• Popularity of the 4-day Week Continues to Grow
  • Will Four-Day School Week Push the Four-Day Work Week Trend?
  • Utah's Mandatory 4-Day Work Week Will Save the World. Sort of.
  • Employees' E-Mails Lead to Non-Compete Lawsuit

    Posted by Molly DiBiancaOn August 6, 2010In: Non-Compete Agreements

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    Employees who are considering leaving their employer for a competitor and taking with them trade secrets or proprietary information may want to think twice.  A suit filed by Performance Food Group Co., LLC, a food-service distributor, alleges that a former employee did exactly that.  The federal lawsuit, which alleges breach of contract, claims that the former employee sent confidential and proprietary information to a competitor, all from his work e-mail account. 

    The leak was discovered after the employee gave two-weeks’ notice of his intent to resign.  He was terminated.  The competitor to whom the employee sent the confidential information had extended him a job offer at the time of the breach, but subsequently withdrew it.  Another competitor, however, hired the employee.  In its lawsuit, Performance Food Group seeks punitive and compensatory damages, as well as injunctive relief, barring the former employee from future violations of his non-compete agreement.

    What are the lessons to be learned from this unfortunate story?  For one, it should be an absolute wake-up call to employers about the need to monitor emails.  And, by “monitor,” I actually mean monitor—not threaten to monitor.  Having an effective e-mail monitoring system in place and following it can sometimes help to prevent situations such as this while employees are still working. 

    The second lesson is more of a procedural one.  Employers should have a procedure in place whereby, immediately upon the termination of any employee or upon receipt of notice from an employee that he or she intends to quit, the employer: (1) has its IT department (or consulting firm) preserve the employee’s email account; and (2) has management or HR personnel review the emails for critical information such as evidence of a leak of confidential information. 

    The worst case is to lose evidence simply by failing to act quickly to preserve it. Emails are often an employer’s best defense against a lawsuit brought by a former employee. It is also, as in this case, sometimes the best evidence in support of the employer’s own claims that it wishes to pursue against the former employee.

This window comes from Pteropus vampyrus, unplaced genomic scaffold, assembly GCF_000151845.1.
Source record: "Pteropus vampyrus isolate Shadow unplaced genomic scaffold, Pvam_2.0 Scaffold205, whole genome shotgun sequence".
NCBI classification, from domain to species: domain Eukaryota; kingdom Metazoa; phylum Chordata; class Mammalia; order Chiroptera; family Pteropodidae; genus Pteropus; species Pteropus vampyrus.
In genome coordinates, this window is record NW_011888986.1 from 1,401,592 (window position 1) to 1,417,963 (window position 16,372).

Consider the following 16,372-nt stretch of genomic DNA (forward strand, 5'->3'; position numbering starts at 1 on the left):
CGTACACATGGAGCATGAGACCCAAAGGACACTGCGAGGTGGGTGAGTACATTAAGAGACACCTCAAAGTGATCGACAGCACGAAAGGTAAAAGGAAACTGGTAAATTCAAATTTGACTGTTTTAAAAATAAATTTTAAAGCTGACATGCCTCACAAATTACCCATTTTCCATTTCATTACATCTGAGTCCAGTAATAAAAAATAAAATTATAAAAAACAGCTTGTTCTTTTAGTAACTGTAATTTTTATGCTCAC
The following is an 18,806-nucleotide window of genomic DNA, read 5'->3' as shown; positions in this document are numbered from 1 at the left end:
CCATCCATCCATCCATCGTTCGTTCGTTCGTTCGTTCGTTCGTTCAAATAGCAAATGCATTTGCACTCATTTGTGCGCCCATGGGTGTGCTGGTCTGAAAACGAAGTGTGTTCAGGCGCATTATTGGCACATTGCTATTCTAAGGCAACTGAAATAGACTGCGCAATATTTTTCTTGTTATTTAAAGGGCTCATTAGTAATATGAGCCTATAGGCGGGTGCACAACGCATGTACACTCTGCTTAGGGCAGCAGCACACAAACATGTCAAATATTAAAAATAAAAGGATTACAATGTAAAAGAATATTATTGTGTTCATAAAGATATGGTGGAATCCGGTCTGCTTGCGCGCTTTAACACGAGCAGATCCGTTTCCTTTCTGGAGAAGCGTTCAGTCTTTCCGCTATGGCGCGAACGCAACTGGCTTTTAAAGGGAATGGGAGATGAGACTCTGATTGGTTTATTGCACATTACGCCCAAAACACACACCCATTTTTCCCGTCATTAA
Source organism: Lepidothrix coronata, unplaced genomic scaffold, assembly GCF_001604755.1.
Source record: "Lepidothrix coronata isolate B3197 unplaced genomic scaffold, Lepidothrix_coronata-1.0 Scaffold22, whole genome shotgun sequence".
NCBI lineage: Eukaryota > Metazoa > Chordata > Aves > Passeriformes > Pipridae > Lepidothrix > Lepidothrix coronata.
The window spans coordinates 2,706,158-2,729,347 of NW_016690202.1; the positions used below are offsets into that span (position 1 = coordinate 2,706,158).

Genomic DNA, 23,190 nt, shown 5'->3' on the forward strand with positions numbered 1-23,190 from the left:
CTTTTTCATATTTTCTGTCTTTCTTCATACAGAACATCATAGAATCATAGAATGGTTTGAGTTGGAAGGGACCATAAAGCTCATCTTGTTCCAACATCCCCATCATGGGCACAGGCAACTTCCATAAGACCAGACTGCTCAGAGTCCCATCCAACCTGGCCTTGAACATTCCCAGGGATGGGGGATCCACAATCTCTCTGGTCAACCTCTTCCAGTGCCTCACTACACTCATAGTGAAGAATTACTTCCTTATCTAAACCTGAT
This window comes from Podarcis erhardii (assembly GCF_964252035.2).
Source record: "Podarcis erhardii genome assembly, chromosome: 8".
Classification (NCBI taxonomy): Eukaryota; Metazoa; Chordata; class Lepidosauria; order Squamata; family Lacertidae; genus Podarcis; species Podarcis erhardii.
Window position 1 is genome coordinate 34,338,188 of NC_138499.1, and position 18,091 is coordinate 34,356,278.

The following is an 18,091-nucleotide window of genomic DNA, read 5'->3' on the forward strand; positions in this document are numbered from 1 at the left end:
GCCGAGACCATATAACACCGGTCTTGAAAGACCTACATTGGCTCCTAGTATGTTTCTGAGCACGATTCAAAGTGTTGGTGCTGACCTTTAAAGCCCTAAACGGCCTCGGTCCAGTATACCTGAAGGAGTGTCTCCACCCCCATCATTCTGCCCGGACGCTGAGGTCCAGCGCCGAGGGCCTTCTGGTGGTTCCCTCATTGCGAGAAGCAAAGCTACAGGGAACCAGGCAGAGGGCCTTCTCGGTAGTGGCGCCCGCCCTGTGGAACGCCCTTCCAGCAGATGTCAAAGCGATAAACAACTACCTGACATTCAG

Blog Comments as Trial Evidence

    Posted by Lauren Moak RussellOn August 4, 2010In: Social Media in the Workplace

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    Evidence from social-networking sites, such as Twitter, Facebook, and blogs, has become increasingly common in modern litigation. In a recent decision, the U.S. District Court for the District of Delaware permitted the use of consumer responses to a blog post as evidence in a lawsuit alleging fraud and deceptive trade practices.

    In the case of QVC, Inc. v. Your Vitamins, Inc., No. 10-094-SLR (D. Del. July 27, 2010), the owner of Your Vitamins, Inc., a dietary supplement manufacturer, posted very unsavory comments about QVC on his blog. Among the allegations was the charge that Hyaluronic Acid, one of the active ingredient in a QVC dietary supplement, was linked to cancer.

    QVC sued, alleging a litany of claims under state and federal law, some of which required QVC to demonstrate that the objectionable blog posts caused consumer confusion. In order to prove confusion, QVC pointed to consumer comments in response to the blog post. After reviewing relevant posts, none of which was flattering to QVC, the Court concluded that there was no evidence of confusion.

    While QVC’s novel use of blog posts proved unsuccessful in this case, it certainly opens the door for new and creative uses of Internet posts as evidence. It goes without saying that as the Internet and its related technologies continue to develop, there is no end to the ways in which it will impact the law.

    Delaware Employers, Are You Ready for the Cell-Phone Ban?

    Posted by Molly DiBiancaOn August 2, 2010In: Legislative Update, Locally Speaking, Policies

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    Delaware’s law banning calling and texting while driving takes effect in January. Eric Ruth, of the Wilmington News Journal, details what Delaware's new no-cell-phone law does and does not require and, with a few suggestions from Adria B. Martinelli, offers ways that employers can begin to prepare.

    Adria also offers some tips for employers who will need to update their policies:

    • Ban all cell phone use while driving company-owned vehicles -- even hands-free devices can distract drivers.
    • Specifically ban texting and e-mailing while driving. If text messaging must be used, incorporate a strict policy requiring drivers to first find a safe area to park the vehicle.
    • Make an exception for emergencies that require police or medical attention.
    • Also require all occupants of company-owned vehicles or private vehicles driven on company business to wear seat belts.
    • Monitor and enforce the policy.